♪ screen falling off the door door hanging off the hinges ♪ ♪ my feet are still sore my back is on the fringes ♪ this is "nightline." >> tonight -- from angelina jolie to christina applegait, some of hoply wood's brightest stars are battling back after undergoing mastectomies. and now, there's another option giving hope and shape to breast cancer survivors. plus drama queen. from scandal to grey's anatomy, she's behind your favorite shows and now, shonda rhymeimes has a new hit on her hands with "how to get away with murder." tonight, she takes us on set with all the leading ladies. >> she has the keys to the kingdom. >> well, the queen-dom. >> and reveals the real reason for her success. what's it got to do with her diary?
and, new york's iconic three-time governor, mario cuomo, has died. just hours after his son, andrew cuomo, was sworn in for a second term. tonight, a look at his life and legacy. but first, the "nightline" five. >> zantac heartburn alert. stop! nexium can take 24 hours to work. zantac's different. zantac rushing relief in as little as 30 minutes. for relief without the wait. try zantac. no pill releaves heartburn faster. take zzzquil and sleep like you haven't seen your bed in days. no. like you haven't seen a bed in weeks. zzzquil. it helps you sleep easily and wake refreshed. because sleep is a bea
good evening. tonight, we're taking a look at a complicated medical procedure that's changing women's bodies and lives after cancer. many survivors confront unexpected challenges after the battle, and for the women you're about to meet mastectomies brought their own host of problems, not just physical but emotional, too. they told abc's cecilia vega about restoring their breasts and their self-esteem. >> reporter: from answergelina jolie -- >> i didn't know how people would react. >> reporter: to giuliana rancic. >> i just wanted to get the cancer out. >> reporter: to christina applegate. >> i had a double mastectomy. >> reporter: some of hollywood's biggest stars are going public in the press about a very private matter. jolie shocking tinseltown in 2013 with her decision to undergo a double mastectomy after doctors told her she had an 87% chance of being diagnosed with breast cancer. >> i didn't expect there to be so much support. it's connected me so much to other families, other women.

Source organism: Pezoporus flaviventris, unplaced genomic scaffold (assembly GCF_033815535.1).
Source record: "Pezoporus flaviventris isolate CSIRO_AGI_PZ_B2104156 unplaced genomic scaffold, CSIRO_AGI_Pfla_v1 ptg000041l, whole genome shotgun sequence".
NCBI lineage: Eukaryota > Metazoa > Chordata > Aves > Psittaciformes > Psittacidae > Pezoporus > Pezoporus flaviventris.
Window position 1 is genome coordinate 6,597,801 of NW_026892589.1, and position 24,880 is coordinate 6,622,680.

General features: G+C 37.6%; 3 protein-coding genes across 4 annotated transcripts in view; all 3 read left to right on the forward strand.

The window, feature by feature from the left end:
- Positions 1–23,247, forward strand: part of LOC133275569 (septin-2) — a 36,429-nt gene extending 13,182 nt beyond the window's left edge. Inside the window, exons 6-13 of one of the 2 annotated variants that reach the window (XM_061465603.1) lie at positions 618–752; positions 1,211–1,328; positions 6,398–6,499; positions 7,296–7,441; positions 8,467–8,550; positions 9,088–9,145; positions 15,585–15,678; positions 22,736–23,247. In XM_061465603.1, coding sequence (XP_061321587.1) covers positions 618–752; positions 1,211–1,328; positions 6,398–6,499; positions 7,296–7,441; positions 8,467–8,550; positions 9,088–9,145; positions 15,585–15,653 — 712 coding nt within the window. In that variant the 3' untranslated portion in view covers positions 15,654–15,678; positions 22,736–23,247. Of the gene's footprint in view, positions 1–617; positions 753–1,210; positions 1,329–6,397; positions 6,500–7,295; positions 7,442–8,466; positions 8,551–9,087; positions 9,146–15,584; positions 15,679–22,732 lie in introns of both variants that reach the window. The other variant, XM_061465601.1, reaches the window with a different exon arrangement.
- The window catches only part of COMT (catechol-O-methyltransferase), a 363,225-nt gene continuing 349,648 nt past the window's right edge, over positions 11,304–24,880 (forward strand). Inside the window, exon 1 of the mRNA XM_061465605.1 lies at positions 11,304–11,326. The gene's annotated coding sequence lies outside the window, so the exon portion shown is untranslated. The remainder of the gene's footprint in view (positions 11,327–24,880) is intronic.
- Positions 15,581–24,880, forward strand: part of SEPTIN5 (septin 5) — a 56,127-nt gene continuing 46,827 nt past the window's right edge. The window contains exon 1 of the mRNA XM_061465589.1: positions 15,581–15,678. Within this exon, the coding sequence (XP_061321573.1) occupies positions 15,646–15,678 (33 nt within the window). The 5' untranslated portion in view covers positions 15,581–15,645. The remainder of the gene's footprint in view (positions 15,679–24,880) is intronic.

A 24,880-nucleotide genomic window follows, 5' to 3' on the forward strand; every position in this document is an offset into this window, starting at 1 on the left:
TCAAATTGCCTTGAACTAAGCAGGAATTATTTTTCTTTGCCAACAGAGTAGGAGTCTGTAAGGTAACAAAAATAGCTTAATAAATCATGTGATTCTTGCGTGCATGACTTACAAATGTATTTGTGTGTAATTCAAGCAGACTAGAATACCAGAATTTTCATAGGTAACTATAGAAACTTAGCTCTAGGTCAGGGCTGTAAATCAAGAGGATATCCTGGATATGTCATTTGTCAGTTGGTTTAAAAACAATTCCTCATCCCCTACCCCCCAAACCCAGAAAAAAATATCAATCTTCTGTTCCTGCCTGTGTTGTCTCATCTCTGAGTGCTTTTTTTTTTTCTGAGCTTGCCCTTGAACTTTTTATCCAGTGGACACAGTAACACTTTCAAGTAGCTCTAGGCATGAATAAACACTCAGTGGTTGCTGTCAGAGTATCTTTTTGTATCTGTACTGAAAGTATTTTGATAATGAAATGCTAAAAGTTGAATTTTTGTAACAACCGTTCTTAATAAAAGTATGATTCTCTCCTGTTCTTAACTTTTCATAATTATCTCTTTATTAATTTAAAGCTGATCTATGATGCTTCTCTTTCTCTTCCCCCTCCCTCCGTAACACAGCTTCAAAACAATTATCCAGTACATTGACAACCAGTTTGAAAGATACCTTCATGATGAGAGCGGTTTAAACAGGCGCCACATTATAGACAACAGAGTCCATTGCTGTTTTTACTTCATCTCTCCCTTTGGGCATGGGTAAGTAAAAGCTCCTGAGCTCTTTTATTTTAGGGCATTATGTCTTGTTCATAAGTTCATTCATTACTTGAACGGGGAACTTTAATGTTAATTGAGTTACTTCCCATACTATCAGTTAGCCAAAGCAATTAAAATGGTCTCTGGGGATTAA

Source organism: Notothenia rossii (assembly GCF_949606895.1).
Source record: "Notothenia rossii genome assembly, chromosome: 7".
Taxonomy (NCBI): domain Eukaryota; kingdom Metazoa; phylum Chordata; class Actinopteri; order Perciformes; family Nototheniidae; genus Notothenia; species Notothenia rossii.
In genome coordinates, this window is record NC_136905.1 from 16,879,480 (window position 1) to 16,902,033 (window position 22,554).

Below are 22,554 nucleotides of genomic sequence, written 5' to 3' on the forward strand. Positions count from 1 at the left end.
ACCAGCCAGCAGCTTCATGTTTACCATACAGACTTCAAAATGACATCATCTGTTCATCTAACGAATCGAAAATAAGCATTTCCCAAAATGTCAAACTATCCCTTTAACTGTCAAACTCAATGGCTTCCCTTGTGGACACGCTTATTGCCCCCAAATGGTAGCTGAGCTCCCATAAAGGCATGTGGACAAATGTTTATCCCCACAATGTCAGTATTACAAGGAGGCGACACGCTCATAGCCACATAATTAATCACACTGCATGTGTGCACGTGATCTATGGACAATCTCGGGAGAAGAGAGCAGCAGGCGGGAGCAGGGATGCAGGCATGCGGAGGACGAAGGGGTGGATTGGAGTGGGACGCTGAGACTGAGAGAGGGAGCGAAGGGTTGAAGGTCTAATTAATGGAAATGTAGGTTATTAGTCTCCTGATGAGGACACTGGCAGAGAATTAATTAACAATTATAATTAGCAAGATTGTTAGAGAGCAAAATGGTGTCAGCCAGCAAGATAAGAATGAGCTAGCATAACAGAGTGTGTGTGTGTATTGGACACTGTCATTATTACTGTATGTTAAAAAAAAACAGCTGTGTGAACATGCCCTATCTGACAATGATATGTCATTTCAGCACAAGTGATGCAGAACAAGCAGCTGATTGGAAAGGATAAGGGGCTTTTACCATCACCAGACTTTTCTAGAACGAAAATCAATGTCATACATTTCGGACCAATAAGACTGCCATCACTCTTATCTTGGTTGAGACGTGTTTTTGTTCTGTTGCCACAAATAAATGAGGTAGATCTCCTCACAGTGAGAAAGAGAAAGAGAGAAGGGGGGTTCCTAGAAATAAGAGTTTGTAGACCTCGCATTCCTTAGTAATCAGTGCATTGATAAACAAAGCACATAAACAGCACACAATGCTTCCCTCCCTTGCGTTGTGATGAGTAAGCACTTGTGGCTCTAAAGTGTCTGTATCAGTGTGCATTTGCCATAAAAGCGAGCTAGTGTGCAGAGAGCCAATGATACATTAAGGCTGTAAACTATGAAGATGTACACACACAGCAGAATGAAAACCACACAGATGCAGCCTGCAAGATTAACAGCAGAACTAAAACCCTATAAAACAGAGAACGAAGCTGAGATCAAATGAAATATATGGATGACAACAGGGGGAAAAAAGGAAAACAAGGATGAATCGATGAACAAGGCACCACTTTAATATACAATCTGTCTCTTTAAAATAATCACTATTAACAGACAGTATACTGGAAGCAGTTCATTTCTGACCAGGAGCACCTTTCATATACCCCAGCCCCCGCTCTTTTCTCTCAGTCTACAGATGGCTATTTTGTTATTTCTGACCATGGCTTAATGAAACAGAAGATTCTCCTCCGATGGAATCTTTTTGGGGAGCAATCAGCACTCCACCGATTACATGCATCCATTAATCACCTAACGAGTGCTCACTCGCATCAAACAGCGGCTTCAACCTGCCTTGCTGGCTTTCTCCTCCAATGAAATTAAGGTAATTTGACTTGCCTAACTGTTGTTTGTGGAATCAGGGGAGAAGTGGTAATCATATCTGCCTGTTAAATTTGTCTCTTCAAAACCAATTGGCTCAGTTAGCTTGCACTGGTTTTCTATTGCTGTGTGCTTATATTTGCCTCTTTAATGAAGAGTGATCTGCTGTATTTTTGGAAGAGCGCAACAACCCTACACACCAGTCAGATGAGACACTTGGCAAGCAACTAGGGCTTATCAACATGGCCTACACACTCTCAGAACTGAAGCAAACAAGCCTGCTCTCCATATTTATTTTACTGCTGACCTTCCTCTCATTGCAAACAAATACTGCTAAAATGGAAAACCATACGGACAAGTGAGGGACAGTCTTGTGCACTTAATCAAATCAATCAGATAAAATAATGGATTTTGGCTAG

>> reporter: other women like jennifer fisher. she knows what it's like to get that terrifying diagnoseis and joins the 100,000 women having mastectomies each year. that number rising significantly in the past decade. >> when i was first diagnosed and even to this day, sometimes you get discussion of well you're here. like, you're here, you're a surviveor survivor. like that should be enough. >> reporter: today, the wife and mother is a breast cancer survivor and much more. she's loving the results of a cutting edge transplant surgery that takes extra fat from the stomach and uses it to make new breasts. happy with what you see? >> oh, absolutely. i couldn't be happier. there's a part of me that wishes i would have done this sooner. i think i would have been able to put some of the feelings behind me sooner. >> reporter: implants are the surgery of choice for 80% of reconstructive patients. the alternative surgery, called the deep flap takes longer in